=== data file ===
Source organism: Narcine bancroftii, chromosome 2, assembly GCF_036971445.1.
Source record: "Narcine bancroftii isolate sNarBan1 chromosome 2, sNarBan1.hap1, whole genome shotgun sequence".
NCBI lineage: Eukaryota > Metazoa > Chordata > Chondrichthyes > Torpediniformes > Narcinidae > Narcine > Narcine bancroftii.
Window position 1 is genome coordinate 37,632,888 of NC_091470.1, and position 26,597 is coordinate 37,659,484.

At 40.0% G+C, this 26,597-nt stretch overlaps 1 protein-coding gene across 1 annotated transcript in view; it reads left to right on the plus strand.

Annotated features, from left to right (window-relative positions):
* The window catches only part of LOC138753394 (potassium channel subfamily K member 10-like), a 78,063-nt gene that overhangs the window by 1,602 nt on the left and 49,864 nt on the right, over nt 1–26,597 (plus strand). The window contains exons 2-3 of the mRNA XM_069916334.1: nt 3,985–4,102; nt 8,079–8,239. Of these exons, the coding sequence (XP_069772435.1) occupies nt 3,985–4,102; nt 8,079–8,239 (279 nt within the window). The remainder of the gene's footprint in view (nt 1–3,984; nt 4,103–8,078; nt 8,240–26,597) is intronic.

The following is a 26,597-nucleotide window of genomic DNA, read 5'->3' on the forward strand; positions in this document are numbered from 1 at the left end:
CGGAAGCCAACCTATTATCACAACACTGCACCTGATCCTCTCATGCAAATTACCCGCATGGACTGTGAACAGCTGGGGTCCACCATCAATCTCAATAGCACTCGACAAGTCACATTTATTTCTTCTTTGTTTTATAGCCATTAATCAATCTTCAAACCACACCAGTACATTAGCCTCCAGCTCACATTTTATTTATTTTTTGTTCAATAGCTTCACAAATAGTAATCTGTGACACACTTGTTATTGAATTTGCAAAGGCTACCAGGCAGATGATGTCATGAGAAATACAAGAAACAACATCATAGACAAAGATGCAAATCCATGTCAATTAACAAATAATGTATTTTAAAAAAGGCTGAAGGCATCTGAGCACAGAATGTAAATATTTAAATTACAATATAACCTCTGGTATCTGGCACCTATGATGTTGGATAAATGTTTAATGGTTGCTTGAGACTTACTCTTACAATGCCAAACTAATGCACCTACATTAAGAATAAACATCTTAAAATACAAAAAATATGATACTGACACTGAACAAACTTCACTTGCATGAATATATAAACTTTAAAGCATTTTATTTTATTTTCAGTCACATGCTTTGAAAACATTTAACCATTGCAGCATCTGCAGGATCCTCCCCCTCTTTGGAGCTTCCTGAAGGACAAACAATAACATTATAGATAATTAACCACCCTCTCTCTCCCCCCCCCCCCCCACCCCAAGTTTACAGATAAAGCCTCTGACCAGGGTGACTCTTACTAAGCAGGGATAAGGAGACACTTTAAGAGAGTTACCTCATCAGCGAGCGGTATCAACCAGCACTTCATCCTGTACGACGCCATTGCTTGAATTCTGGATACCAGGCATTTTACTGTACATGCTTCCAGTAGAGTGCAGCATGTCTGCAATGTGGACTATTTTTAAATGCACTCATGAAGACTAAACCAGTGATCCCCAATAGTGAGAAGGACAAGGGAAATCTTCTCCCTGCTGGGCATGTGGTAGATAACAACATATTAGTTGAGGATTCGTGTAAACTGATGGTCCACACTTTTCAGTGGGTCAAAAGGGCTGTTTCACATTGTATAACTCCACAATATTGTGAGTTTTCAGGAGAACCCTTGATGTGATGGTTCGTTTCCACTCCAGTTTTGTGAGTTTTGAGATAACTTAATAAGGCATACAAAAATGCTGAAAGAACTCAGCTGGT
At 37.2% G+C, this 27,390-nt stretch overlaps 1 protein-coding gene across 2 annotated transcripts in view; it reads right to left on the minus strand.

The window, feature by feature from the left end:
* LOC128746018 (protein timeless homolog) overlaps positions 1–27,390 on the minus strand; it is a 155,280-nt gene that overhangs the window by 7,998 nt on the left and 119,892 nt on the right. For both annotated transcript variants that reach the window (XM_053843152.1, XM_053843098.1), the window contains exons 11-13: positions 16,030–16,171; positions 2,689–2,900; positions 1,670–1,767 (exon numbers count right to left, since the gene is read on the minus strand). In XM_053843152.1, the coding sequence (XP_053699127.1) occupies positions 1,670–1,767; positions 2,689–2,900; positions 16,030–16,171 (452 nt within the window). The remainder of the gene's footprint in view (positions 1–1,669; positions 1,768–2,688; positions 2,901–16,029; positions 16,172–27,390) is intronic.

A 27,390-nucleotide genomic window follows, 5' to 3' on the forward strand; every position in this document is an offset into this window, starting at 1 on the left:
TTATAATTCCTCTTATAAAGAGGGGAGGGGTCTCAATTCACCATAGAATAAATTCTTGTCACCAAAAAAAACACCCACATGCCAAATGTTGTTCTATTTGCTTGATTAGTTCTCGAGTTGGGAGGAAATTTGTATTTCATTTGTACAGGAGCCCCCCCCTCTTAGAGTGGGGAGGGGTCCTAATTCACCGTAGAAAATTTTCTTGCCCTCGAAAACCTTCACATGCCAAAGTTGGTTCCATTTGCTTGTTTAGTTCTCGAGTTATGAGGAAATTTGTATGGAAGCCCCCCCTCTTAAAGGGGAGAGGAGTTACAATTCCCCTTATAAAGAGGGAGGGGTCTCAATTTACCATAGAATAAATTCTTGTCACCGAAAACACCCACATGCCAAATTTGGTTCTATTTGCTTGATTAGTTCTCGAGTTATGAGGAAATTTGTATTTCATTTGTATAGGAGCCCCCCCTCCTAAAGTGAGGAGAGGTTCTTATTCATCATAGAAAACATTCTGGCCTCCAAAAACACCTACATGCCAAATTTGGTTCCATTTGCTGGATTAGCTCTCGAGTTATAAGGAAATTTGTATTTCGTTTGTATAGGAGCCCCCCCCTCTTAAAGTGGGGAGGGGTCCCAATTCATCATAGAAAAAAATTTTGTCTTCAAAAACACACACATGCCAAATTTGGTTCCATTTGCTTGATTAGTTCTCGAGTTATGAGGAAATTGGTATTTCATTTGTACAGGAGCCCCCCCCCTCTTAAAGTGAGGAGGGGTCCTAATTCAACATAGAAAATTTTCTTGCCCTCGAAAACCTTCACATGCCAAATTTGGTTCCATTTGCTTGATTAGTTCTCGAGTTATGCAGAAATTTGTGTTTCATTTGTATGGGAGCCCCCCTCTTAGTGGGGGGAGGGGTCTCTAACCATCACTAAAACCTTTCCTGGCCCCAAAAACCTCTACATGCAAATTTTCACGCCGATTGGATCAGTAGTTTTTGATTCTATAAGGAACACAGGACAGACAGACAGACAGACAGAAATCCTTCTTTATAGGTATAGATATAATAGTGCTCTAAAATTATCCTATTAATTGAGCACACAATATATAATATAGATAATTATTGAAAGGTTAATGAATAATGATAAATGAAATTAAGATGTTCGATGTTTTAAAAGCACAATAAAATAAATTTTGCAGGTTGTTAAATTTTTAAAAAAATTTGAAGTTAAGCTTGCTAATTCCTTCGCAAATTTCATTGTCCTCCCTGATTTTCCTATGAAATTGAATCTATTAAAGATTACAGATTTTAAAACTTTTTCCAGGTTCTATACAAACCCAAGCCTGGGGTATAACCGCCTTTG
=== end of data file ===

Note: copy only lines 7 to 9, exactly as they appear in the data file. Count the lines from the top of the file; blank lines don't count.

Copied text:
* The window catches only part of LOC138753394 (potassium channel subfamily K member 10-like), a 78,063-nt gene that overhangs the window by 1,602 nt on the left and 49,864 nt on the right, over nt 1–26,597 (plus strand). The window contains exons 2-3 of the mRNA XM_069916334.1: nt 3,985–4,102; nt 8,079–8,239. Of these exons, the coding sequence (XP_069772435.1) occupies nt 3,985–4,102; nt 8,079–8,239 (279 nt within the window). The remainder of the gene's footprint in view (nt 1–3,984; nt 4,103–8,078; nt 8,240–26,597) is intronic.

The following is a 26,597-nucleotide window of genomic DNA, read 5'->3' on the forward strand; positions in this document are numbered from 1 at the left end:
CGGAAGCCAACCTATTATCACAACACTGCACCTGATCCTCTCATGCAAATTACCCGCATGGACTGTGAACAGCTGGGGTCCACCATCAATCTCAATAGCACTCGACAAGTCACATTTATTTCTTCTTTGTTTTATAGCCATTAATCAATCTTCAAACCACACCAGTACATTAGCCTCCAGCTCACATTTTATTTATTTTTTGTTCAATAGCTTCACAAATAGTAATCTGTGACACACTTGTTATTGAATTTGCAAAGGCTACCAGGCAGATGATGTCATGAGAAATACAAGAAACAACATCATAGACAAAGATGCAAATCCATGTCAATTAACAAATAATGTATTTTAAAAAAGGCTGAAGGCATCTGAGCACAGAATGTAAATATTTAAATTACAATATAACCTCTGGTATCTGGCACCTATGATGTTGGATAAATGTTTAATGGTTGCTTGAGACTTACTCTTACAATGCCAAACTAATGCACCTACATTAAGAATAAACATCTTAAAATACAAAAAATATGATACTGACACTGAACAAACTTCACTTGCATGAATATATAAACTTTAAAGCATTTTATTTTATTTTCAGTCACATGCTTTGAAAACATTTAACCATTGCAGCATCTGCAGGATCCTCCCCCTCTTTGGAGCTTCCTGAAGGACAAACAATAACATTATAGATAATTAACCACCCTCTCTCTCCCCCCCCCCCCCCACCCCAAGTTTACAGATAAAGCCTCTGACCAGGGTGACTCTTACTAAGCAGGGATAAGGAGACACTTTAAGAGAGTTACCTCATCAGCGAGCGGTATCAACCAGCACTTCATCCTGTACGACGCCATTGCTTGAATTCTGGATACCAGGCATTTTACTGTACATGCTTCCAGTAGAGTGCAGCATGTCTGCAATGTGGACTATTTTTAAATGCACTCATGAAGACTAAACCAGTGATCCCCAATAGTGAGAAGGACAAGGGAAATCTTCTCCCTGCTGGGCATGTGGTAGATAACAACATATTAGTTGAGGATTCGTGTAAACTGATGGTCCACACTTTTCAGTGGGTCAAAAGGGCTGTTTCACATTGTATAACTCCACAATATTGTGAGTTTTCAGGAGAACCCTTGATGTGATGGTTCGTTTCCACTCCAGTTTTGTGAGTTTTGAGATAACTTAATAAGGCATACAAAAATGCTGAAAGAACTCAGCTGGT